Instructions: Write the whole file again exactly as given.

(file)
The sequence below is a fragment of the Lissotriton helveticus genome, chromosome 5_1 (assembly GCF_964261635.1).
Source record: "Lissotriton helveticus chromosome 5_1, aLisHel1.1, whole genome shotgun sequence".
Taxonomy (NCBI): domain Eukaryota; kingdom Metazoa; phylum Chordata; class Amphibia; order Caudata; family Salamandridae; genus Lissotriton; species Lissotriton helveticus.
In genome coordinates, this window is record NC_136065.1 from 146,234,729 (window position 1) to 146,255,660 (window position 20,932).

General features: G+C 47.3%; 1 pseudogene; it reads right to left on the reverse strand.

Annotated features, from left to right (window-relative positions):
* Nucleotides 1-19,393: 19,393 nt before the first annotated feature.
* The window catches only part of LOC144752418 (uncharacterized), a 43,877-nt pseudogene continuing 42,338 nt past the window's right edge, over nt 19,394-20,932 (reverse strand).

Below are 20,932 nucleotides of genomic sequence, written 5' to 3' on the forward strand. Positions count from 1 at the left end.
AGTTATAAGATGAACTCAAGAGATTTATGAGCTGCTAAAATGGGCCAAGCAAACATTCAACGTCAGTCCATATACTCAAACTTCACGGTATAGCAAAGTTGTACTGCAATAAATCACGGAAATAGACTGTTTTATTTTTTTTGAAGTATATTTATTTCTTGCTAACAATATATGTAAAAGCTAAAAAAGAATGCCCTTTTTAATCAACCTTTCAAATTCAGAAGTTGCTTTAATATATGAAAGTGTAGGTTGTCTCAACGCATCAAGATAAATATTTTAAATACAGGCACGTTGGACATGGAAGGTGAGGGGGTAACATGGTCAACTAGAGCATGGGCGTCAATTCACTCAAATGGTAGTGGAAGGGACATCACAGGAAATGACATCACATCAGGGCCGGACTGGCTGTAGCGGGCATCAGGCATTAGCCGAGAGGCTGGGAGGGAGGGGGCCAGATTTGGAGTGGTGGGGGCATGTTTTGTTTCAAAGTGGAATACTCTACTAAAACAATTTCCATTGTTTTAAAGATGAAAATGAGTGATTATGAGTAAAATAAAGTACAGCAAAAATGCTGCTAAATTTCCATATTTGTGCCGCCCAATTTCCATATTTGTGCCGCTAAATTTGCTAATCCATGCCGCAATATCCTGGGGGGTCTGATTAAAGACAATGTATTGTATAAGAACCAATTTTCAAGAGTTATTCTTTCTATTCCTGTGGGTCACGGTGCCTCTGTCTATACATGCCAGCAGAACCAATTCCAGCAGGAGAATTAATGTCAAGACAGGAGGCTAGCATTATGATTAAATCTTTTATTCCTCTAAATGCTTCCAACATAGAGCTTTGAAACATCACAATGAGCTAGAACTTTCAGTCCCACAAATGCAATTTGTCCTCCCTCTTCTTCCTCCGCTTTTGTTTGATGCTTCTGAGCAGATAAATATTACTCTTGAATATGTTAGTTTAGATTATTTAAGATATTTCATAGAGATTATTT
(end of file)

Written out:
The sequence below is a fragment of the Lissotriton helveticus genome, chromosome 5_1 (assembly GCF_964261635.1).
Source record: "Lissotriton helveticus chromosome 5_1, aLisHel1.1, whole genome shotgun sequence".
Taxonomy (NCBI): domain Eukaryota; kingdom Metazoa; phylum Chordata; class Amphibia; order Caudata; family Salamandridae; genus Lissotriton; species Lissotriton helveticus.
In genome coordinates, this window is record NC_136065.1 from 146,234,729 (window position 1) to 146,255,660 (window position 20,932).

General features: G+C 47.3%; 1 pseudogene; it reads right to left on the reverse strand.

Annotated features, from left to right (window-relative positions):
* Nucleotides 1-19,393: 19,393 nt before the first annotated feature.
* The window catches only part of LOC144752418 (uncharacterized), a 43,877-nt pseudogene continuing 42,338 nt past the window's right edge, over nt 19,394-20,932 (reverse strand).

Below are 20,932 nucleotides of genomic sequence, written 5' to 3' on the forward strand. Positions count from 1 at the left end.
AGTTATAAGATGAACTCAAGAGATTTATGAGCTGCTAAAATGGGCCAAGCAAACATTCAACGTCAGTCCATATACTCAAACTTCACGGTATAGCAAAGTTGTACTGCAATAAATCACGGAAATAGACTGTTTTATTTTTTTTGAAGTATATTTATTTCTTGCTAACAATATATGTAAAAGCTAAAAAAGAATGCCCTTTTTAATCAACCTTTCAAATTCAGAAGTTGCTTTAATATATGAAAGTGTAGGTTGTCTCAACGCATCAAGATAAATATTTTAAATACAGGCACGTTGGACATGGAAGGTGAGGGGGTAACATGGTCAACTAGAGCATGGGCGTCAATTCACTCAAATGGTAGTGGAAGGGACATCACAGGAAATGACATCACATCAGGGCCGGACTGGCTGTAGCGGGCATCAGGCATTAGCCGAGAGGCTGGGAGGGAGGGGGCCAGATTTGGAGTGGTGGGGGCATGTTTTGTTTCAAAGTGGAATACTCTACTAAAACAATTTCCATTGTTTTAAAGATGAAAATGAGTGATTATGAGTAAAATAAAGTACAGCAAAAATGCTGCTAAATTTCCATATTTGTGCCGCCCAATTTCCATATTTGTGCCGCTAAATTTGCTAATCCATGCCGCAATATCCTGGGGGGTCTGATTAAAGACAATGTATTGTATAAGAACCAATTTTCAAGAGTTATTCTTTCTATTCCTGTGGGTCACGGTGCCTCTGTCTATACATGCCAGCAGAACCAATTCCAGCAGGAGAATTAATGTCAAGACAGGAGGCTAGCATTATGATTAAATCTTTTATTCCTCTAAATGCTTCCAACATAGAGCTTTGAAACATCACAATGAGCTAGAACTTTCAGTCCCACAAATGCAATTTGTCCTCCCTCTTCTTCCTCCGCTTTTGTTTGATGCTTCTGAGCAGATAAATATTACTCTTGAATATGTTAGTTTAGATTATTTAAGATATTTCATAGAGATTATTT